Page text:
But Nurse 1 poked her (unmasked) head in the door and said, "Sorry, Mr. Brown. You can't have visitors in isolation."
He scowled.  "She ain't no visitor."
"Well, yes, she technically is."
"No, she ain't. She's part of my treatment team. And she come a long way.  All the way from...." (momentary panic, as he'd completely forgotten where I live).  But it didn't matter. Nurse 1 was standing on protocol. She works in a military hospital. She exists to stand on protocol and the guidelines were perfectly clear.
"I'm sorry  - they should have told her not to come down here.  You can't have visitors.  For their own safety."
His heart monitor was jumping all over the place, and he barked at her:
"Ain't nobody been here to see me all day, and now my minister come all the way down here to see me and you ain't going to let her in?"
Her grimness faltered just a bit. She turned to me.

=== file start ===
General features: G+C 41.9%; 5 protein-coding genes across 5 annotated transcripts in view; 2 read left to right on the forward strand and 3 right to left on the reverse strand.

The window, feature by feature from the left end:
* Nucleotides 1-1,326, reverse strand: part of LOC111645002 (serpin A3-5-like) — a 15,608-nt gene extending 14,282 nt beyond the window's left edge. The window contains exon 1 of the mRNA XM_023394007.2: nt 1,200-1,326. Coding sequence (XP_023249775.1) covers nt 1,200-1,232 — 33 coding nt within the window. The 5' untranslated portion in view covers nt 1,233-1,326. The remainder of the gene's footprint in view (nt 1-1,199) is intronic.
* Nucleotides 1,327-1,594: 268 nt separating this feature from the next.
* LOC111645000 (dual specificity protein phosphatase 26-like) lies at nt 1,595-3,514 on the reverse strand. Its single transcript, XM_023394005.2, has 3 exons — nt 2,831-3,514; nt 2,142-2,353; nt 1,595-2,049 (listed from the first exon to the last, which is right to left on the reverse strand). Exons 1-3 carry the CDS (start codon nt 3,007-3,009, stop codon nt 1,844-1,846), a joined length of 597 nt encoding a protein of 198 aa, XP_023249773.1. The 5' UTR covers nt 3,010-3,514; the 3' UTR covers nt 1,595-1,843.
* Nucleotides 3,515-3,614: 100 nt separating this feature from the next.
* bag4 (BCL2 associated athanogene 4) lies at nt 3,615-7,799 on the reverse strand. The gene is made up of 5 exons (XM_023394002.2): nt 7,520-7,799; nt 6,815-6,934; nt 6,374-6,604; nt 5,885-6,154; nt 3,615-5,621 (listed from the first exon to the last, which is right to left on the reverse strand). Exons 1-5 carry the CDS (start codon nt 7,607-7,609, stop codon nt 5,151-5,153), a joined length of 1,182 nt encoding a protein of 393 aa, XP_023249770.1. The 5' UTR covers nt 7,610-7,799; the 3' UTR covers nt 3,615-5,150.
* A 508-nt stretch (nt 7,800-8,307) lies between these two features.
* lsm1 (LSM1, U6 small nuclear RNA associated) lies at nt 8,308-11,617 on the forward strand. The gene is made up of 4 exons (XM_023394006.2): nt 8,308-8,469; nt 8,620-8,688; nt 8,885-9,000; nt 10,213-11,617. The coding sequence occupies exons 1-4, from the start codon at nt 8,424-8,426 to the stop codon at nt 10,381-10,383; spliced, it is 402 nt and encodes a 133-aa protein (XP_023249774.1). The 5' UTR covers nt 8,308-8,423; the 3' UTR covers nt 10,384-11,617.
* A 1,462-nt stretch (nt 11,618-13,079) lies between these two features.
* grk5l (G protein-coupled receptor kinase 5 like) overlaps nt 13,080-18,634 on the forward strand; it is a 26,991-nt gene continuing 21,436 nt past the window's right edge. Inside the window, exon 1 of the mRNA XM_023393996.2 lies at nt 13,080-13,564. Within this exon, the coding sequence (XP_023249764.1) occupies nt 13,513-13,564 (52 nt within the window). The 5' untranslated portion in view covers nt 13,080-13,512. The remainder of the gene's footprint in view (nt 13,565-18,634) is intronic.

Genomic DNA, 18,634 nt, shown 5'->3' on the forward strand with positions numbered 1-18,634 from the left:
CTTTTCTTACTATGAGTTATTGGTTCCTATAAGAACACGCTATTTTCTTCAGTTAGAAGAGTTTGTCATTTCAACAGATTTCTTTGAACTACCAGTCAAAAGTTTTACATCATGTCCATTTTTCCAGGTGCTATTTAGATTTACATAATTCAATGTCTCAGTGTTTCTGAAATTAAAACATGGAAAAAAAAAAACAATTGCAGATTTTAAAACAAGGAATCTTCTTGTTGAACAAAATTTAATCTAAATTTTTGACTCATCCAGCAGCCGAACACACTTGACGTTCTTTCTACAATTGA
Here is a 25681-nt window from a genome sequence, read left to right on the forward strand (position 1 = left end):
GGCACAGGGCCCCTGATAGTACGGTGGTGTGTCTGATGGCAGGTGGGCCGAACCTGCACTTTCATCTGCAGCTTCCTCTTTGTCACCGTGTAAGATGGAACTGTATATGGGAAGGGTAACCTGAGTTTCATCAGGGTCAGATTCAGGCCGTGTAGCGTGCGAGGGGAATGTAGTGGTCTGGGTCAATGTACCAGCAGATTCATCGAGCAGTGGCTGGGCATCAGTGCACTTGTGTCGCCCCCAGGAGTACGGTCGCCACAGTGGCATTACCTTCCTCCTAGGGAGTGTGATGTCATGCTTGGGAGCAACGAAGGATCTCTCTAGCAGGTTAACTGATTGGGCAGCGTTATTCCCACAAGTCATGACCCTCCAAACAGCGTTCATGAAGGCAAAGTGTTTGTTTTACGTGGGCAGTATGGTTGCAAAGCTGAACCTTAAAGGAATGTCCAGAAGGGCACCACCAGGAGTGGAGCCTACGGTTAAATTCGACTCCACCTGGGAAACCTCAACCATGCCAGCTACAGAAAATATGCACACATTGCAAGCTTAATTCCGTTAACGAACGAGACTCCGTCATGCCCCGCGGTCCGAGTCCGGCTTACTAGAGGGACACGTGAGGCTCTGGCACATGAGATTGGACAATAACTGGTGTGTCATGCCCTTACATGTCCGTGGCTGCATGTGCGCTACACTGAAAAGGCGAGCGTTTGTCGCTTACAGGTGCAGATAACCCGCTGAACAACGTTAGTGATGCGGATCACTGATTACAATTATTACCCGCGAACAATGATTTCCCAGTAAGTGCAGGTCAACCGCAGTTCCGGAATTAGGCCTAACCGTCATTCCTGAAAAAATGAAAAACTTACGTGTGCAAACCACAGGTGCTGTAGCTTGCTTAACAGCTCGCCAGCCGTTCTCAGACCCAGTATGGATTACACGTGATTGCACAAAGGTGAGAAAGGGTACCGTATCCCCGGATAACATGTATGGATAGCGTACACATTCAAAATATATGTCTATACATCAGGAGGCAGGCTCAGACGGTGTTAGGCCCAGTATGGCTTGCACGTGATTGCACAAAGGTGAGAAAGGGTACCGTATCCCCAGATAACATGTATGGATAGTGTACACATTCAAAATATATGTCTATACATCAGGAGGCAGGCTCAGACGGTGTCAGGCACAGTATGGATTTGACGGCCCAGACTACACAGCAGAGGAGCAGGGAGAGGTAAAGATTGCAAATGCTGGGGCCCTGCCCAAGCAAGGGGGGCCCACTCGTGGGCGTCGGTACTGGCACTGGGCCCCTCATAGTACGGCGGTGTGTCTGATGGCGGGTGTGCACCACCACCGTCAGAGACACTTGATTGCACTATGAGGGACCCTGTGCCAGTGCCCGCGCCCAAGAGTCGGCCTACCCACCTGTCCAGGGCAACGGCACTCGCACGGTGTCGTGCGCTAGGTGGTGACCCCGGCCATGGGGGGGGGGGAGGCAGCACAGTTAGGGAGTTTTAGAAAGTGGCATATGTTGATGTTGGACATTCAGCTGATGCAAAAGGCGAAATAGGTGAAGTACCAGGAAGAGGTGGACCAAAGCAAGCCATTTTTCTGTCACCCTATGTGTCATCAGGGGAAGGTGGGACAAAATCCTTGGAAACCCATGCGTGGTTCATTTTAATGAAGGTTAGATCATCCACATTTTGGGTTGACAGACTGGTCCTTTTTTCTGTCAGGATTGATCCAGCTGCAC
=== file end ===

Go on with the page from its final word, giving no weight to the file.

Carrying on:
"You're a....minister?"
I shook my head.  "Only to him." I pulled out my badge from Lifecare, with my chaplain's cross on it. "I'm a chaplain."
Apparently, chaplain is a step up on the bad news scale from "minister" because she was suddenly in a hurry to get me a gown and mask and gloves and things.  I told her she didn't need to make an exception for me (I hate making exceptions, and BEING an exception is even worse), and I wasn't a military chaplain or anything, but she loaded me up, helped me on with the gown and showed me where to scrub up when I was done. 
Then she left me with him, saying, "You visit as long as you like...we have no set visiting hours.  Just talk to him until he falls could....uh...keep staying after that if you want...." and with that she was gone.
I have no idea what that was all about, except that I had watched the Lord make a way beyond what I had had asked.  But we had a great visit, and I was glad I'd gone, because he was quite ill and very frightened. I let him talk until he got it all out, then we read and recited some Scripture and we prayed together.  It was a wonderful prayer time, and I left (having scrubbed up per instructions) praising the Lord for making a way.

"If God is for us, who shall stand against us?"